In the end, the best thing to do is come up with a systematic way to deal with your backlog, and stick with it. Make it a priority for everyone on the team to be conscious of the bugs and backlog and assist when needed in verifying bugs, finding dupes, entering bugs, fixing bugs, etc. Nobody likes buggy software, and software doesn’t like bugs either. It is a win-win.

Agile: Bugs

Agile can make things work for your process, you can get a ton done, but one question everyone has is “What about bugs?” or “What about things that come up during the sprint?” Oh noes!! Agile can’t handle it.. Agile will fail us.. fear not..

  • If you can, wait till next sprint
    Of course, if you can wait, wait. Don’t interrupt the current sprint, don’t get in the way of your do’ers focus, wait on it, assess it, analyze it, verify it, validate it, make sure you understand it instead of jumping in quickly and screwing something else up. Most times unless it is a HUGE showstopper, you *can* wait.
  • If you must, handle it. Swap something out
    If you can’t wait, then you should swap something out. You can’t just keep adding things to the current sprint, you will overfill your capacity. You need to swap something out. If this is a critical bug, it must be more important than *something* on your current sprint (that you haven’t started yet). If you are near the end of the sprint, then wait till next sprint.
  • If not a bug, but a request – First Option
    if it isn’t a bug, but a high priority request, you know the ones, from the president or god or you know. Well, then the first thing you can do is go to that user and say “Hey, we can do this, but we are going to move something out of the sprint that you requested.” If they say “Hey, no way, I want it all done”, then you respond “That isn’t the way it works, you need to move something out to move something in, or you need to wait and see if we get ahead where we *might* be able to pull something in, is that acceptable?” and then you think to yourself “someday these users will learn to think farther out than 2 days in front of their face”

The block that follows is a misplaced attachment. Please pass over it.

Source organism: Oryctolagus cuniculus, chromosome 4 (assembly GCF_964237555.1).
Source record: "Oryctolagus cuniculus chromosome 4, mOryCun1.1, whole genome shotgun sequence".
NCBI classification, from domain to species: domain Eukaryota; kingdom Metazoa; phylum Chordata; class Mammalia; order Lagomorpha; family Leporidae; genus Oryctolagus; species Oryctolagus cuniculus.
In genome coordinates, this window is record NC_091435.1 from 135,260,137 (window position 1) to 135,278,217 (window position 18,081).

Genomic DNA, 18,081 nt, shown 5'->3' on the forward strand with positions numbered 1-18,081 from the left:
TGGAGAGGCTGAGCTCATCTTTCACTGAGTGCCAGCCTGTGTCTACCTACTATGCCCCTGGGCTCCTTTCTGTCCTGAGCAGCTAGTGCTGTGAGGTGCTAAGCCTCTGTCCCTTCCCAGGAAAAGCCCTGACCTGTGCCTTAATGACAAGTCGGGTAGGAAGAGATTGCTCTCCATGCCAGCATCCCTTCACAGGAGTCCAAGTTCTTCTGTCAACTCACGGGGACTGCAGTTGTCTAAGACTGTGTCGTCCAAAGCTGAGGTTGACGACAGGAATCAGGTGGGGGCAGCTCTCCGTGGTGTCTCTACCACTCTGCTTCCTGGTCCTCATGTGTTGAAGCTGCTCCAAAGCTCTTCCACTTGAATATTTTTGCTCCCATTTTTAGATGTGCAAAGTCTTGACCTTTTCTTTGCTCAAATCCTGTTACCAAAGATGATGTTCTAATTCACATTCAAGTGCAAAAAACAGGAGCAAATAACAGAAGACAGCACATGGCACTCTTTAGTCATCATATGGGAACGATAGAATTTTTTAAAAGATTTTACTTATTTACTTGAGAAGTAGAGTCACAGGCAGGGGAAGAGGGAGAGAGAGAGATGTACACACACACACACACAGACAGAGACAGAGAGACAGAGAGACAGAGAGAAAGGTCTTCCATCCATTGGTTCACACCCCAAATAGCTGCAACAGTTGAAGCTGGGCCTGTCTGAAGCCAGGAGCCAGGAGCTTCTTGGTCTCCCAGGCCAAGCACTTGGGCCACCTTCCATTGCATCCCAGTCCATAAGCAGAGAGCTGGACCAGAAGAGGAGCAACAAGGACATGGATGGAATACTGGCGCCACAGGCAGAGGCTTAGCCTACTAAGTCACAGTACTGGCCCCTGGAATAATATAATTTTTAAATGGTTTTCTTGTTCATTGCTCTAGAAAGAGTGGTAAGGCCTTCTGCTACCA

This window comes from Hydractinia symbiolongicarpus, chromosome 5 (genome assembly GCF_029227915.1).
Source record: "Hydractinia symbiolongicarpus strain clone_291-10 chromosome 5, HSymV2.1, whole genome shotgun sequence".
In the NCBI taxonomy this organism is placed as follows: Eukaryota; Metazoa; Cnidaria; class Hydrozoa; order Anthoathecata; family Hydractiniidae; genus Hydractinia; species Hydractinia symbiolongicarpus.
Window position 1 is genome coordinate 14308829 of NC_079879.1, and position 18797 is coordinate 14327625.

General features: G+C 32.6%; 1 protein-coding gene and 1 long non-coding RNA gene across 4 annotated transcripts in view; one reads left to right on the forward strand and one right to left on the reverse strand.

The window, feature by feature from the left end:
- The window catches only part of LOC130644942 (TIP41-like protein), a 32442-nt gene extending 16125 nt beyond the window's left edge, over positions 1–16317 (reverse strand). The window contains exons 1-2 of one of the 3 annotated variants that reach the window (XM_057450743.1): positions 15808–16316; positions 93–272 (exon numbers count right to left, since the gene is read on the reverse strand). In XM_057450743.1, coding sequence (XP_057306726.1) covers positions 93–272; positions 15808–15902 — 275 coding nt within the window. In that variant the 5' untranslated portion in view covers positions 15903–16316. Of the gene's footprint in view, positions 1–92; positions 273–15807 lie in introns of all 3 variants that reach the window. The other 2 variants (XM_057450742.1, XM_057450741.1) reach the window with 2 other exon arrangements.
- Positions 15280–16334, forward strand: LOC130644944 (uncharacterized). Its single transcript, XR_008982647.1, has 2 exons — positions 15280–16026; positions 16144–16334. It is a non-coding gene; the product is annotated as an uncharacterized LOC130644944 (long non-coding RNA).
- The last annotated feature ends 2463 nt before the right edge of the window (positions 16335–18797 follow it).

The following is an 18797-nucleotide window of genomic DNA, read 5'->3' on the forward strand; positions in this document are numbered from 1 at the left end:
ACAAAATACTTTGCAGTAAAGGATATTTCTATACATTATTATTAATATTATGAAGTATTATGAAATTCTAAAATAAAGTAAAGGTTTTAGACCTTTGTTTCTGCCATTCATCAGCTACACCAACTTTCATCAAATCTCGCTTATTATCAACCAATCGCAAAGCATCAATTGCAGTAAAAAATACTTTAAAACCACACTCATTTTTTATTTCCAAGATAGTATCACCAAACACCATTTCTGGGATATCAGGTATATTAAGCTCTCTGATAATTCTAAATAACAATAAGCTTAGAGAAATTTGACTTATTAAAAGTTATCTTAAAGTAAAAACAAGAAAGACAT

• If not a bug, but a request – Second Option
    So if you get this “god” request that *must* be done, but the user doesn’t have any existing stories to pull out, well here is what you do. You need to find a comparable story from someone else to pull out, and then you have to get that person, and the requester together and ask “Hey person we already committed to, is it ok if this other guys request bumps you out of the queue/sprint?” and if the person is ok with it (they usually are) then you can swap, if not, well, tough luck to the late request, they need to wait. (You can see from this process you need to learn to say “No”.
  • Last Resort
    the last resort, and I hate this option, but it seems it usually is the one that gets done the most. You just do the request. You fit it in, you work late, you do something different or something else takes a hit. The person gets there request, but no one learns from the process, since they think they can still request anything at anytime and get something from you, instead of learning to plan out a bit.

I’m sure there are infinite permutations of things you can do and situations you need and will need to deal with. The above is just a broad look at some the more recurring situations.

What you can learn from Bugs or Requests that need to be done *now!* is this: